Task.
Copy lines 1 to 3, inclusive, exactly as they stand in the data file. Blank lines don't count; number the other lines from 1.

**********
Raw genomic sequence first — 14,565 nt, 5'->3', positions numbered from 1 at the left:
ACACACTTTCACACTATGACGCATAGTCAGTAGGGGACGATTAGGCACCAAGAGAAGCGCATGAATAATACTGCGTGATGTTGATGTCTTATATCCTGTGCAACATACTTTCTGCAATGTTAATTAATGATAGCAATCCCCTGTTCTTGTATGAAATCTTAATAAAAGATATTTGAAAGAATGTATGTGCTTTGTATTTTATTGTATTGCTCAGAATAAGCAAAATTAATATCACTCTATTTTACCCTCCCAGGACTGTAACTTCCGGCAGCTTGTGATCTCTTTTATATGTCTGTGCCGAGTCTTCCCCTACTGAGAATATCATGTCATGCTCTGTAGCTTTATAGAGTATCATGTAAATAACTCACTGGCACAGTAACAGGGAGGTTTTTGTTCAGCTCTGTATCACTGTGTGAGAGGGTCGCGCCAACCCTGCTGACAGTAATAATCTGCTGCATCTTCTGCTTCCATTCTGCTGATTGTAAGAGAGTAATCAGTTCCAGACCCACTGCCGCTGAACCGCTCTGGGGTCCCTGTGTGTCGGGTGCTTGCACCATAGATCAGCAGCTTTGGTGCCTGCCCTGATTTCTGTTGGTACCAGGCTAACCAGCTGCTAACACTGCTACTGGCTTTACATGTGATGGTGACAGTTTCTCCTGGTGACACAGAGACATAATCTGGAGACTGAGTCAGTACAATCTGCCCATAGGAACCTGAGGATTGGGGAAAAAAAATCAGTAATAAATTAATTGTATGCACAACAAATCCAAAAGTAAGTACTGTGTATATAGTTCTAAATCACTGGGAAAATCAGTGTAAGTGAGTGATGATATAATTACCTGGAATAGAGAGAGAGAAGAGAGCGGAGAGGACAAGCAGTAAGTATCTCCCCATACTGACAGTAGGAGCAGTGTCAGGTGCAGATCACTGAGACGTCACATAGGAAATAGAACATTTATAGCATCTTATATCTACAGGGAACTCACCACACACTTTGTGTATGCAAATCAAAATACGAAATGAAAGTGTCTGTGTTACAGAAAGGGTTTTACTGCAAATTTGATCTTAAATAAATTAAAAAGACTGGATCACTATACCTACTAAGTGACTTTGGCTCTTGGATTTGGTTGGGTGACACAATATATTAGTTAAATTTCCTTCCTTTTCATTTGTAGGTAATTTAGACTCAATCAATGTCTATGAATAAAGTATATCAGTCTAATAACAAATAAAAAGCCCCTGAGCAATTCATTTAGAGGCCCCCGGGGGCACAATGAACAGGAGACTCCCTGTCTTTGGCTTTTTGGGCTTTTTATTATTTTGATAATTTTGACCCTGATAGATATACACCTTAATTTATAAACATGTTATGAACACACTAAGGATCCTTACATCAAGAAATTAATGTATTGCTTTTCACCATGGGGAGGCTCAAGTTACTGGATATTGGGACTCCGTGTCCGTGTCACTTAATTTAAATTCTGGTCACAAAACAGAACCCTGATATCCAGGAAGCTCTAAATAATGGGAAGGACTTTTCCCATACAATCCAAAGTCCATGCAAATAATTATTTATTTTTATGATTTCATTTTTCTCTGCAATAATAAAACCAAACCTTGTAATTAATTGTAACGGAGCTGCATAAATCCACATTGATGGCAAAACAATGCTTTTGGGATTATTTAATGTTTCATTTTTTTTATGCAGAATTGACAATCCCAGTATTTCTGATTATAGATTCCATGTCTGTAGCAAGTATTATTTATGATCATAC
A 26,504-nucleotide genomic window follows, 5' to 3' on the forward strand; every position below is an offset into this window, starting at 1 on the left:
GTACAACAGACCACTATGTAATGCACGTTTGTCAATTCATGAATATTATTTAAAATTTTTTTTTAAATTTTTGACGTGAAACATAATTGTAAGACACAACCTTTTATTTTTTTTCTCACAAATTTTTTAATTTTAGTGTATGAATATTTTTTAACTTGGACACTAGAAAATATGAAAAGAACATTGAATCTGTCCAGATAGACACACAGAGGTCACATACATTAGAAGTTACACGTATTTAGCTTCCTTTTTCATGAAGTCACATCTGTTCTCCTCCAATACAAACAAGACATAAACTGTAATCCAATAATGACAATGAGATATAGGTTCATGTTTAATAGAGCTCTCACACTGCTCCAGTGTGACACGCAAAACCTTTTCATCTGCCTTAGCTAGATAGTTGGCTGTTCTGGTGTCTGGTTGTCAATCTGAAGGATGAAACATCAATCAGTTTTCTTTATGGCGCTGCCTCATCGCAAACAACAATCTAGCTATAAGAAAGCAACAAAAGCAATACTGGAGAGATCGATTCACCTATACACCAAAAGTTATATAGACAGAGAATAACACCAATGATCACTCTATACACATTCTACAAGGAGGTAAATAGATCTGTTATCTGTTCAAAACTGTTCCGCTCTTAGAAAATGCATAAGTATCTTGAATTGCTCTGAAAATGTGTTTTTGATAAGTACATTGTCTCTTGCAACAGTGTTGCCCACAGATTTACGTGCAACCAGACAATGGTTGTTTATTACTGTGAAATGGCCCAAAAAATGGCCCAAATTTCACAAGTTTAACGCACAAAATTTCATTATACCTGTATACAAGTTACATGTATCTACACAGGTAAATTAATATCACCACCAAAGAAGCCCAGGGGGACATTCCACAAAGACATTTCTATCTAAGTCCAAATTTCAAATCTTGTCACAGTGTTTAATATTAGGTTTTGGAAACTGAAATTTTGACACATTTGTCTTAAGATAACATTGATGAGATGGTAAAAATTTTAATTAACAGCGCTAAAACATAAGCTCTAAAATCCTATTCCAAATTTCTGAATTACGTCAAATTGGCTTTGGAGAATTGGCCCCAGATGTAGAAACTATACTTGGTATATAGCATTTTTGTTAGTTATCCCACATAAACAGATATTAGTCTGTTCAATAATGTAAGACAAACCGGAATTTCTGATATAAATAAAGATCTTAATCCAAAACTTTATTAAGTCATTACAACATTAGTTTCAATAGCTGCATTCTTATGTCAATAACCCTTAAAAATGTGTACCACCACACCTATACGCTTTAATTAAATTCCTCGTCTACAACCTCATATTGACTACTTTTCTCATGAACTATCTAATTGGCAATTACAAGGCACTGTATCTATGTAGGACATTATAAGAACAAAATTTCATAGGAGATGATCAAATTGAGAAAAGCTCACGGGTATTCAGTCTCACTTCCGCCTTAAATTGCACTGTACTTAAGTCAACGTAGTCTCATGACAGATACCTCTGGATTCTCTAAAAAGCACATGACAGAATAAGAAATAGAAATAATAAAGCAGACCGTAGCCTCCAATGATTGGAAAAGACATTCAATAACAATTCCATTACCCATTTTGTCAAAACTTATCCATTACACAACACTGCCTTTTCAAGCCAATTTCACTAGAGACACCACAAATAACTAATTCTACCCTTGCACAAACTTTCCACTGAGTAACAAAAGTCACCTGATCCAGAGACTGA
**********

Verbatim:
Raw genomic sequence first — 14,565 nt, 5'->3', positions numbered from 1 at the left:
ACACACTTTCACACTATGACGCATAGTCAGTAGGGGACGATTAGGCACCAAGAGAAGCGCATGAATAATACTGCGTGATGTTGATGTCTTATATCCTGTGCAACATACTTTCTGCAATGTTAATTAATGATAGCAATCCCCTGTTCTTGTATGAAATCTTAATAAAAGATATTTGAAAGAATGTATGTGCTTTGTATTTTATTGTATTGCTCAGAATAAGCAAAATTAATATCACTCTATTTTACCCTCCCAGGACTGTAACTTCCGGCAGCTTGTGATCTCTTTTATATGTCTGTGCCGAGTCTTCCCCTACTGAGAATATCATGTCATGCTCTGTAGCTTTATAGAGTATCATGTAAATAACTCACTGGCACAGTAACAGGGAGGTTTTTGTTCAGCTCTGTATCACTGTGTGAGAGGGTCGCGCCAACCCTGCTGACAGTAATAATCTGCTGCATCTTCTGCTTCCATTCTGCTGATTGTAAGAGAGTAATCAGTTCCAGACCCACTGCCGCTGAACCGCTCTGGGGTCCCTGTGTGTCGGGTGCTTGCACCATAGATCAGCAGCTTTGGTGCCTGCCCTGATTTCTGTTGGTACCAGGCTAACCAGCTGCTAACACTGCTACTGGCTTTACATGTGATGGTGACAGTTTCTCCTGGTGACACAGAGACATAATCTGGAGACTGAGTCAGTACAATCTGCCCATAGGAACCTGAGGATTGGGGAAAAAAAATCAGTAATAAATTAATTGTATGCACAACAAATCCAAAAGTAAGTACTGTGTATATAGTTCTAAATCACTGGGAAAATCAGTGTAAGTGAGTGATGATATAATTACCTGGAATAGAGAGAGAGAAGAGAGCGGAGAGGACAAGCAGTAAGTATCTCCCCATACTGACAGTAGGAGCAGTGTCAGGTGCAGATCACTGAGACGTCACATAGGAAATAGAACATTTATAGCATCTTATATCTACAGGGAACTCACCACACACTTTGTGTATGCAAATCAAAATACGAAATGAAAGTGTCTGTGTTACAGAAAGGGTTTTACTGCAAATTTGATCTTAAATAAATTAAAAAGACTGGATCACTATACCTACTAAGTGACTTTGGCTCTTGGATTTGGTTGGGTGACACAATATATTAGTTAAATTTCCTTCCTTTTCATTTGTAGGTAATTTAGACTCAATCAATGTCTATGAATAAAGTATATCAGTCTAATAACAAATAAAAAGCCCCTGAGCAATTCATTTAGAGGCCCCCGGGGGCACAATGAACAGGAGACTCCCTGTCTTTGGCTTTTTGGGCTTTTTATTATTTTGATAATTTTGACCCTGATAGATATACACCTTAATTTATAAACATGTTATGAACACACTAAGGATCCTTACATCAAGAAATTAATGTATTGCTTTTCACCATGGGGAGGCTCAAGTTACTGGATATTGGGACTCCGTGTCCGTGTCACTTAATTTAAATTCTGGTCACAAAACAGAACCCTGATATCCAGGAAGCTCTAAATAATGGGAAGGACTTTTCCCATACAATCCAAAGTCCATGCAAATAATTATTTATTTTTATGATTTCATTTTTCTCTGCAATAATAAAACCAAACCTTGTAATTAATTGTAACGGAGCTGCATAAATCCACATTGATGGCAAAACAATGCTTTTGGGATTATTTAATGTTTCATTTTTTTTATGCAGAATTGACAATCCCAGTATTTCTGATTATAGATTCCATGTCTGTAGCAAGTATTATTTATGATCATAC
A 26,504-nucleotide genomic window follows, 5' to 3' on the forward strand; every position below is an offset into this window, starting at 1 on the left: